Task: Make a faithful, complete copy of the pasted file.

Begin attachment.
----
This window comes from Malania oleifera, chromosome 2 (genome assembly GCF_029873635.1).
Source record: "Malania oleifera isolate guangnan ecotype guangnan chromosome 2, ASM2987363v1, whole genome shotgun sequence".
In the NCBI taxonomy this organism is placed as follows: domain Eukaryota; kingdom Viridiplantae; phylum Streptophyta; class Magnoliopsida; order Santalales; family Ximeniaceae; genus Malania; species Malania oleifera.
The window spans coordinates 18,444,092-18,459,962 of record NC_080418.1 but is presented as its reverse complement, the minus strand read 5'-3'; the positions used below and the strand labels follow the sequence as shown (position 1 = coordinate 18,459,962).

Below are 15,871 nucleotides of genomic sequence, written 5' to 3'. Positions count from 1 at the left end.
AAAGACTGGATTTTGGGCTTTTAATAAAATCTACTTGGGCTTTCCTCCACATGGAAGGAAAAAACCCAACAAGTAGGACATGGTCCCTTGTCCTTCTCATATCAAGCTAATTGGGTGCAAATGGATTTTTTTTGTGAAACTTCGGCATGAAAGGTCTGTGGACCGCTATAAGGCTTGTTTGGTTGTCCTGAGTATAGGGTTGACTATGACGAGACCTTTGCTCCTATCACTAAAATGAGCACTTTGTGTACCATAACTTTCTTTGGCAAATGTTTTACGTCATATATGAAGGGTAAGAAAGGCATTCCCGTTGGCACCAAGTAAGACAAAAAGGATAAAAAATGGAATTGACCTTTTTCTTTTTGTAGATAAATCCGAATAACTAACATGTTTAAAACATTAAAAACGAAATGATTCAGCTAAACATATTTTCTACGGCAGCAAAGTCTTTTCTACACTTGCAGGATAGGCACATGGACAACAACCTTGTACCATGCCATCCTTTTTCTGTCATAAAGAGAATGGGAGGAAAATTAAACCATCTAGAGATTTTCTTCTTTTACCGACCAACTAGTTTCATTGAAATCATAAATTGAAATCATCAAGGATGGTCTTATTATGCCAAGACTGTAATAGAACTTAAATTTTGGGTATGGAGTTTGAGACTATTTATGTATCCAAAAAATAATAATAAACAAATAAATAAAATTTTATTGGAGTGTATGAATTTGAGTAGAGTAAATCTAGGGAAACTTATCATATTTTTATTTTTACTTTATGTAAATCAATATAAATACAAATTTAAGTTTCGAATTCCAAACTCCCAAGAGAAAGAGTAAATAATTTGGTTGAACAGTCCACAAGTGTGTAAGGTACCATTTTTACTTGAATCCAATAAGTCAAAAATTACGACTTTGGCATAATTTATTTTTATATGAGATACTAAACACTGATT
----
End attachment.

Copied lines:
This window comes from Malania oleifera, chromosome 2 (genome assembly GCF_029873635.1).
Source record: "Malania oleifera isolate guangnan ecotype guangnan chromosome 2, ASM2987363v1, whole genome shotgun sequence".
In the NCBI taxonomy this organism is placed as follows: domain Eukaryota; kingdom Viridiplantae; phylum Streptophyta; class Magnoliopsida; order Santalales; family Ximeniaceae; genus Malania; species Malania oleifera.
The window spans coordinates 18,444,092-18,459,962 of record NC_080418.1 but is presented as its reverse complement, the minus strand read 5'-3'; the positions used below and the strand labels follow the sequence as shown (position 1 = coordinate 18,459,962).

Below are 15,871 nucleotides of genomic sequence, written 5' to 3'. Positions count from 1 at the left end.
AAAGACTGGATTTTGGGCTTTTAATAAAATCTACTTGGGCTTTCCTCCACATGGAAGGAAAAAACCCAACAAGTAGGACATGGTCCCTTGTCCTTCTCATATCAAGCTAATTGGGTGCAAATGGATTTTTTTTGTGAAACTTCGGCATGAAAGGTCTGTGGACCGCTATAAGGCTTGTTTGGTTGTCCTGAGTATAGGGTTGACTATGACGAGACCTTTGCTCCTATCACTAAAATGAGCACTTTGTGTACCATAACTTTCTTTGGCAAATGTTTTACGTCATATATGAAGGGTAAGAAAGGCATTCCCGTTGGCACCAAGTAAGACAAAAAGGATAAAAAATGGAATTGACCTTTTTCTTTTTGTAGATAAATCCGAATAACTAACATGTTTAAAACATTAAAAACGAAATGATTCAGCTAAACATATTTTCTACGGCAGCAAAGTCTTTTCTACACTTGCAGGATAGGCACATGGACAACAACCTTGTACCATGCCATCCTTTTTCTGTCATAAAGAGAATGGGAGGAAAATTAAACCATCTAGAGATTTTCTTCTTTTACCGACCAACTAGTTTCATTGAAATCATAAATTGAAATCATCAAGGATGGTCTTATTATGCCAAGACTGTAATAGAACTTAAATTTTGGGTATGGAGTTTGAGACTATTTATGTATCCAAAAAATAATAATAAACAAATAAATAAAATTTTATTGGAGTGTATGAATTTGAGTAGAGTAAATCTAGGGAAACTTATCATATTTTTATTTTTACTTTATGTAAATCAATATAAATACAAATTTAAGTTTCGAATTCCAAACTCCCAAGAGAAAGAGTAAATAATTTGGTTGAACAGTCCACAAGTGTGTAAGGTACCATTTTTACTTGAATCCAATAAGTCAAAAATTACGACTTTGGCATAATTTATTTTTATATGAGATACTAAACACTGATT